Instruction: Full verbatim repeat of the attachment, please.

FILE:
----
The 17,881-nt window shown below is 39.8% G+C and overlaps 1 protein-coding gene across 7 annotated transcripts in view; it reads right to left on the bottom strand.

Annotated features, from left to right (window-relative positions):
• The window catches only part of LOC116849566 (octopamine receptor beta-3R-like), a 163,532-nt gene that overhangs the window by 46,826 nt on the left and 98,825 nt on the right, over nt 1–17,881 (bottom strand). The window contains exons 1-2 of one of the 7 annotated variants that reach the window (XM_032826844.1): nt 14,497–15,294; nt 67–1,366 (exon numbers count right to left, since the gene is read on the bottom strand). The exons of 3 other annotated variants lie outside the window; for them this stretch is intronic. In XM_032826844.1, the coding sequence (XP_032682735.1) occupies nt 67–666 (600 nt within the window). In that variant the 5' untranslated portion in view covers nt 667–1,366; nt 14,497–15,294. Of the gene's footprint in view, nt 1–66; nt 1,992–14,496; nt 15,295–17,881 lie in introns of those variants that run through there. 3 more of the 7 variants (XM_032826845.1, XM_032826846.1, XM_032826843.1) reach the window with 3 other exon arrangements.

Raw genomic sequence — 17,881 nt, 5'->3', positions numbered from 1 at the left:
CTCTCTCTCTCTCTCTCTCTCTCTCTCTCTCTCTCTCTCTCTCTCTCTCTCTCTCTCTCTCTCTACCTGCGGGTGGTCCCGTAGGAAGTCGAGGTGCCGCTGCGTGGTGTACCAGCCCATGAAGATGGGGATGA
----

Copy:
The 17,881-nt window shown below is 39.8% G+C and overlaps 1 protein-coding gene across 7 annotated transcripts in view; it reads right to left on the bottom strand.

Annotated features, from left to right (window-relative positions):
• The window catches only part of LOC116849566 (octopamine receptor beta-3R-like), a 163,532-nt gene that overhangs the window by 46,826 nt on the left and 98,825 nt on the right, over nt 1–17,881 (bottom strand). The window contains exons 1-2 of one of the 7 annotated variants that reach the window (XM_032826844.1): nt 14,497–15,294; nt 67–1,366 (exon numbers count right to left, since the gene is read on the bottom strand). The exons of 3 other annotated variants lie outside the window; for them this stretch is intronic. In XM_032826844.1, the coding sequence (XP_032682735.1) occupies nt 67–666 (600 nt within the window). In that variant the 5' untranslated portion in view covers nt 667–1,366; nt 14,497–15,294. Of the gene's footprint in view, nt 1–66; nt 1,992–14,496; nt 15,295–17,881 lie in introns of those variants that run through there. 3 more of the 7 variants (XM_032826845.1, XM_032826846.1, XM_032826843.1) reach the window with 3 other exon arrangements.

Raw genomic sequence — 17,881 nt, 5'->3', positions numbered from 1 at the left:
CTCTCTCTCTCTCTCTCTCTCTCTCTCTCTCTCTCTCTCTCTCTCTCTCTCTCTCTCTCTCTCTACCTGCGGGTGGTCCCGTAGGAAGTCGAGGTGCCGCTGCGTGGTGTACCAGCCCATGAAGATGGGGATGA